Change Means Change
I’m of the belief this summer will include some big changes to the Pittsburgh Penguins roster. Whether those changes come on the playing side via trades or free agency or the coaching side via firing, general manager Ray Shero isn’t going to fiddle as Rome burns.
The Penguins have been perennial playoff busts since winning the Stanley Cup in 2009, losing four times to lower ranked opponents and only once making it to the Eastern Conference Final series.
Players like Marc-Andre Fleury, Kris Letang, Brooks Orpik, and Chris Kunitz, among others, have been there for them all.
So, when I hear people suggest that trading Fleury would be a bad idea because “Franchise goalies don’t grow on trees” or “They won’t get a similar player back for Letang,” I shake my head.
Sorry, but change means change.
Letang is an elite defenseman who was deemed to be one of the top-three in the NHL this season. He’s a Norris Trophy finalist for a franchise that hasn’t had a winner since 1980-81, when Randy Carlyle won it.
He’s also a major player in the Penguins’ all-in offensive approach and a player who often forgets that defense wins in the playoffs.
Letang is an amazing player, likely the best defenseman ever drafted by the Penguins, but if he is moved, the idea is that a change is needed — and so getting back a comparable player would be a lateral move at best, and I submit it would be a downgrade given that Letang is one of the best in the world at what he does.
If Letang is traded, though, it won’t be change for the sake of change. It will be change with an eye at improving the team — even if they downgrade in a certain area.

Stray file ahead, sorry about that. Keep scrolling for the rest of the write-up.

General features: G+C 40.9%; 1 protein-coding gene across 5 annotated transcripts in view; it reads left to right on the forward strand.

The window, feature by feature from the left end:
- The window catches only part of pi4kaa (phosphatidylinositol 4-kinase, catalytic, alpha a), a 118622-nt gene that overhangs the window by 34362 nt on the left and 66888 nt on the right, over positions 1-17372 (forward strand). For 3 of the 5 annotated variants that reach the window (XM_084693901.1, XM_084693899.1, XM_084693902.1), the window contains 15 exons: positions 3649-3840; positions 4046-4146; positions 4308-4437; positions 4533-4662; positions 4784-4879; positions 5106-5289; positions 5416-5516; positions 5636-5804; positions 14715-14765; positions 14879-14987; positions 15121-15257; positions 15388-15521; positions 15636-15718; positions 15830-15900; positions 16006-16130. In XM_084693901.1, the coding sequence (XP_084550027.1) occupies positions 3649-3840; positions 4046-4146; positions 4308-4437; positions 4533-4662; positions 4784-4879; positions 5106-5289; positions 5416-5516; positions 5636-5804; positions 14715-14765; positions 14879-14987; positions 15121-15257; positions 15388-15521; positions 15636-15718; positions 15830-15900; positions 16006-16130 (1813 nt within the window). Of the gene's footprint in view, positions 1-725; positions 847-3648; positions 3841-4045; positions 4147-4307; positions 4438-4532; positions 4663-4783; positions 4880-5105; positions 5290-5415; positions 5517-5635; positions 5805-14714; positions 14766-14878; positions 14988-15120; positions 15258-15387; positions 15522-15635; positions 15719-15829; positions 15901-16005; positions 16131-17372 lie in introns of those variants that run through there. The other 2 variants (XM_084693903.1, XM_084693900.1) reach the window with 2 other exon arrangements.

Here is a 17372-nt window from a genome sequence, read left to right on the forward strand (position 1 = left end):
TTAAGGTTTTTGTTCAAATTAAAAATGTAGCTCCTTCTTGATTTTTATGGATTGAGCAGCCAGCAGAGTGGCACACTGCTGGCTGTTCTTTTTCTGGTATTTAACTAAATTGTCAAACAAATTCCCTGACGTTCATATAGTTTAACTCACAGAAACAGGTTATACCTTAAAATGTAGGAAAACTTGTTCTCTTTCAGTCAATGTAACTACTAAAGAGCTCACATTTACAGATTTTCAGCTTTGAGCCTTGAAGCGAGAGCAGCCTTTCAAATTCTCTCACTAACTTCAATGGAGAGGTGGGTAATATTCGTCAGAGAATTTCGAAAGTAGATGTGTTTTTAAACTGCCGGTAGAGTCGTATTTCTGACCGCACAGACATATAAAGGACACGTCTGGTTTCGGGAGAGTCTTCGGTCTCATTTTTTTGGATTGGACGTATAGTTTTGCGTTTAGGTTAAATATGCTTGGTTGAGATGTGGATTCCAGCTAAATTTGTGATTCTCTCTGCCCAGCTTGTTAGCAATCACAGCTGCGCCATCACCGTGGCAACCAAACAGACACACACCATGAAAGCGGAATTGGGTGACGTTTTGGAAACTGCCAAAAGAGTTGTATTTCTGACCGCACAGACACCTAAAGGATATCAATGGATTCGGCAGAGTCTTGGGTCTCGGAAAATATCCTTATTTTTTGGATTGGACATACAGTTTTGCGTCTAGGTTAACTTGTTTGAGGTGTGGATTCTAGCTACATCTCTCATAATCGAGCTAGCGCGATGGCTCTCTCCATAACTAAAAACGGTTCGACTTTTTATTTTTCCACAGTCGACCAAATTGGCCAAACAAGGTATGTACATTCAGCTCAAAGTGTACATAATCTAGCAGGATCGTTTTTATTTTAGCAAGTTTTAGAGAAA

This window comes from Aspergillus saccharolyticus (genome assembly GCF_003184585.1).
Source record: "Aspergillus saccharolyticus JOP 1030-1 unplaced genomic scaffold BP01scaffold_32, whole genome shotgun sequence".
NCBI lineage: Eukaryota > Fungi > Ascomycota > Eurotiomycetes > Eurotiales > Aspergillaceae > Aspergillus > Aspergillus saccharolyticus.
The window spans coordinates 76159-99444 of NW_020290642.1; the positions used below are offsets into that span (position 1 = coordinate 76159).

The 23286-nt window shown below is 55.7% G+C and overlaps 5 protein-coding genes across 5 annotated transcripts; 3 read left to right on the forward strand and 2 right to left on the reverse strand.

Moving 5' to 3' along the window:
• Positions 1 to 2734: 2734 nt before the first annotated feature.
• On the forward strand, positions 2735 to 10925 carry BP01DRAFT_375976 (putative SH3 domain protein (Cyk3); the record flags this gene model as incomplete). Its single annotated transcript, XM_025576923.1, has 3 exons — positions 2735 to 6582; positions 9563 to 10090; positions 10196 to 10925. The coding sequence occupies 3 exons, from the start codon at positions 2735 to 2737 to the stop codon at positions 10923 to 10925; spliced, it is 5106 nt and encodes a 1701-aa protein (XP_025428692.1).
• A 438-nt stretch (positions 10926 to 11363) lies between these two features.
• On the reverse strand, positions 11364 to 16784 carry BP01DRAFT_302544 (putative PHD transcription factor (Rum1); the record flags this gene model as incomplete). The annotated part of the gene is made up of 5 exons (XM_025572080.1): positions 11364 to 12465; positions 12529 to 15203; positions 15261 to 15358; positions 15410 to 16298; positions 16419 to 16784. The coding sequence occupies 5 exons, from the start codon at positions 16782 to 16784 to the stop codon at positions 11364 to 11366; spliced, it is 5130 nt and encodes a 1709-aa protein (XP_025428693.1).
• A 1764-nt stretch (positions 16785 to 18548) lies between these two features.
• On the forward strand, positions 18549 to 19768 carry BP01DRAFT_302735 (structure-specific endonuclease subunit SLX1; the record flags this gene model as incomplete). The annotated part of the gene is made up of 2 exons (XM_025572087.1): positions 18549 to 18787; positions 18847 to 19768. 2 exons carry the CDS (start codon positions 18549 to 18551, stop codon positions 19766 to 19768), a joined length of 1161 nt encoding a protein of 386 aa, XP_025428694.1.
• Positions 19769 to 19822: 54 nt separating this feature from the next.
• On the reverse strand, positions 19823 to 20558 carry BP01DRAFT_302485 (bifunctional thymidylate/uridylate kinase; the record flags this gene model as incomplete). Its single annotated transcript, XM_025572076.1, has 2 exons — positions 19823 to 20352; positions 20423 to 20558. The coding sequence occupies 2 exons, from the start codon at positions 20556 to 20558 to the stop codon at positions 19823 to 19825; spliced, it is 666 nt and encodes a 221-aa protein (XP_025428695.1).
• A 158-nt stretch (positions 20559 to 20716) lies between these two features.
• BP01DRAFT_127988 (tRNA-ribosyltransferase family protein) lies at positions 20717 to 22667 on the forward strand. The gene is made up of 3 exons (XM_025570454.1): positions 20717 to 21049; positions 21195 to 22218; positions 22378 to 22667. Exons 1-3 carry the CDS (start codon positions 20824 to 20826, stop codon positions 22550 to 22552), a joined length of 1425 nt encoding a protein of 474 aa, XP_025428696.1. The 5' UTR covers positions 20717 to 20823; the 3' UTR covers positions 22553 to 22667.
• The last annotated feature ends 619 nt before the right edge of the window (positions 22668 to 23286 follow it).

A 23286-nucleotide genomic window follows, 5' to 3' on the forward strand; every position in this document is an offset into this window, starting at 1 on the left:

In goal, Fleury has been downright terrible the last two playoff years, posting some historically bad numbers for any goalie, let alone one who is labeled with the “franchise” tag. He was so bad this playoff year that he found himself watching from the bench as the Penguins closed out the Islanders, beat the Senators, and got swept by the Bruins.
Keeping him might be in Shero’s gameplan, but the idea that he’s a franchise goaltender should be long gone. Fleury, one of my all-time favorite players, was instrumental in the Penguins’ 2009 Stanley Cup victory, making a historic last-second, save on Nicklas Lidstrom to secure the Game Seven victory.
But, recently, it seems a beach ball could find a way to sneak behind him in the playoffs. An excellent regular season goalie, he is, but for whatever reason, his concentration and confidence disappear in the post-season.
If Fleury is a franchise goalie and franchise goalies don’t grow on trees, why do the Penguins need a franchise goalie?
I don’t know what will happen this summer, but I expect it won’t be long until Shero’s plans begin to unfold — and when it does, the goal should be to improve the team, not to collect a group of players to replace those who are lost.